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Gear Review: Mountain Hardwear Women’s Lamina 20 Sleeping Bag

sleeping bag

The following is a Mountain Hardwear Lamina 20 review by Brittany Bailey, one of the HPL Pin Team members.

The one piece of gear that I think is essential to any traveler or adventurer is a good sleeping bag. A sleeping bag is useful for backcountry camping, car camping, staying in hostels or crashing on a friend’s couch.

The Women’s Lamina 20 from Mountain Hardwear is a women’s specific mummy sleeping bag. It has synthetic fill and is rated down to 20 degrees F. From Mountain Hardwear’s website it retails for $180.

>> Check deals and pricing for this sleeping bag on Amazon

I bought the sleeping bag to use for backpacking and camping. I chose synthetic fill over down because it will keep me warm even in if it gets wet. Synthetic sleeping bags also tend to be less expensive than down sleeping bags. I opted to get a women’s specific bag because of my height since women’s bags are typically shorter in length than other sleeping bags.

The stash pocket is near the top of the sleeping bag
The stash pocket is near the top of the sleeping bag.

What I like about this bag:

It has a nice stash pocket located near the hood of the sleeping bag. It’s perfect for stashing anything small that you might need in the middle night. I keep my headlamp there so it’s always within reach. The pocket zips shut too so whatever you stick in there won’t fall out in the middle of the night.

The bottom zipper pull at the foot of the sleeping bag
The bottom zipper pull at the foot of the sleeping bag.

The bag has a double zipper so it can be unzipped from the top or from the bottom. This means you can unzip the bottom to let air circulate around your feet to help keep you cool if you get too warm.

The sleeping bag in the compression sack compared to a one liter Nalgene water bottle
The sleeping bag in the compression sack compared to a one liter Nalgene water bottle.

It comes with both a stuff sack and a compression sack. The stuff sack is a mesh bag that is meant for long-term storage. The compression sack can be used while traveling with the pack. It’s not recommended to store a sleeping bag in a compression sack for a long time but if you really needed to keep it packed down small you could do that. It packs down to being fairly small as you can see in the picture. It could probably get packed down even smaller if you pulled on the straps even more. This is nice for backpacking but also just any kind of travel where space is limited.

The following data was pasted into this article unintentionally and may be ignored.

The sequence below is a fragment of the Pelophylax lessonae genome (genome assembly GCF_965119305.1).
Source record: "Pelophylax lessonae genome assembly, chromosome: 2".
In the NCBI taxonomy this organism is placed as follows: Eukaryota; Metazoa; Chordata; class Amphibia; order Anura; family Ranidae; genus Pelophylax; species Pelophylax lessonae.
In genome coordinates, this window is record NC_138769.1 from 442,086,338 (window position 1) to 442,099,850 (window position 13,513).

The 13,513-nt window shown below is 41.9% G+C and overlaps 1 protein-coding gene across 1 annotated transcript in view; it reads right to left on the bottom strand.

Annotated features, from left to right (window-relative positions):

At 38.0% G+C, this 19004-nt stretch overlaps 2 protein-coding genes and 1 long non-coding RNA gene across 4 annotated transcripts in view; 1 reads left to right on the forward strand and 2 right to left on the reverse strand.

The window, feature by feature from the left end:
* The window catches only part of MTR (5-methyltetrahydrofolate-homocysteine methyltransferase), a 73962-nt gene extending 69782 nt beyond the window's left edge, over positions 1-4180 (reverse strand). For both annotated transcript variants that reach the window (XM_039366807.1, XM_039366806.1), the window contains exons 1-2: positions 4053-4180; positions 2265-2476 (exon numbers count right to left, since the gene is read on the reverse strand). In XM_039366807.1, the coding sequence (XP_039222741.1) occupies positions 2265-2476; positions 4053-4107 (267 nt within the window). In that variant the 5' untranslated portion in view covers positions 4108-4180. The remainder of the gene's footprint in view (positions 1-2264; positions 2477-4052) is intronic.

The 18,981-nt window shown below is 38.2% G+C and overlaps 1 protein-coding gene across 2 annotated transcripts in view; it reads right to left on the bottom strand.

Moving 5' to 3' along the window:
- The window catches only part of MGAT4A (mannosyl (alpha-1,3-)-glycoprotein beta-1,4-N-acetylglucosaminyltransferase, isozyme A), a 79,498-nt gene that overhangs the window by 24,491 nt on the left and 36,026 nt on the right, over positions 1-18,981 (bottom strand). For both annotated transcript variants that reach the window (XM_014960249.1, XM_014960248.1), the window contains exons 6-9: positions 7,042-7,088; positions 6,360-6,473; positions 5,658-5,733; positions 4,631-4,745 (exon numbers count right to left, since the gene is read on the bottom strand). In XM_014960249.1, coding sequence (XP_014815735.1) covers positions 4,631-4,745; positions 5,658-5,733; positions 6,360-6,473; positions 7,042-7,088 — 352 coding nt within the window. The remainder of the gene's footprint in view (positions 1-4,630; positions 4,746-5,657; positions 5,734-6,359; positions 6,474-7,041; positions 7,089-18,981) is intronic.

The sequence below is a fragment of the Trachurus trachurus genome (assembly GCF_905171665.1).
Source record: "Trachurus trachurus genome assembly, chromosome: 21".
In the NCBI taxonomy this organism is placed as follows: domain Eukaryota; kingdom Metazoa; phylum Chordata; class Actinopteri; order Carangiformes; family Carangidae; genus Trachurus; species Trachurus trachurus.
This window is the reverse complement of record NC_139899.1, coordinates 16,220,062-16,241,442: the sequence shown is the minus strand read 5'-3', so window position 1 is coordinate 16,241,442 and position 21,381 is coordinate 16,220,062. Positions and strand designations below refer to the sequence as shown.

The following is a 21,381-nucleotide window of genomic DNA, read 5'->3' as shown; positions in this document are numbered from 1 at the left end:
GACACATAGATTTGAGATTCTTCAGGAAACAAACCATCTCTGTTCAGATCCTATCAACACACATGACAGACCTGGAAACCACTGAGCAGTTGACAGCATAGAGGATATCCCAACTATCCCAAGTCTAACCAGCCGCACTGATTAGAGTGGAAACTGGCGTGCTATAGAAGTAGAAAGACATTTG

What I don’t like about this bag:

The only real issue I have with this bag is the color. I like the fact that it’s a brighter teal color, but since it’s lighter, it also shows dirt more. This isn’t a huge issue for me because it’s a piece of gear. It’s meant to be used and get dirty. But this might bother some people so I just wanted to point it out.

This bag is great for someone who does a lot of different kinds of traveling. It works well for backpackers, car campers and world travelers. It is warm but isn’t too warm, and it doesn’t take up a lot of space. I really would recommend it to anyone that’s looking into this kind of sleeping bag for the first time. It’s a good price no matter what kind of traveler you are. It packs up fairly small and doesn’t weigh a lot either. It isn’t the least expensive, smallest, or lightest option available, but it’s a good middle of the road option.

About Brittany: I’m a college senior studying anthropology at James Madison University in Virginia. I love doing anything that lets me be outside enjoying nature, especially camping. I’ve been hiking and exploring the outdoors all throughout Virginia and hope to explore the rest of the states and the world after graduation in May. Some of my big plans include hiking the Appalachian Trail sometime in the next couple years. You can find me on Facebook, Instagram, Twitter, and Pinterest.

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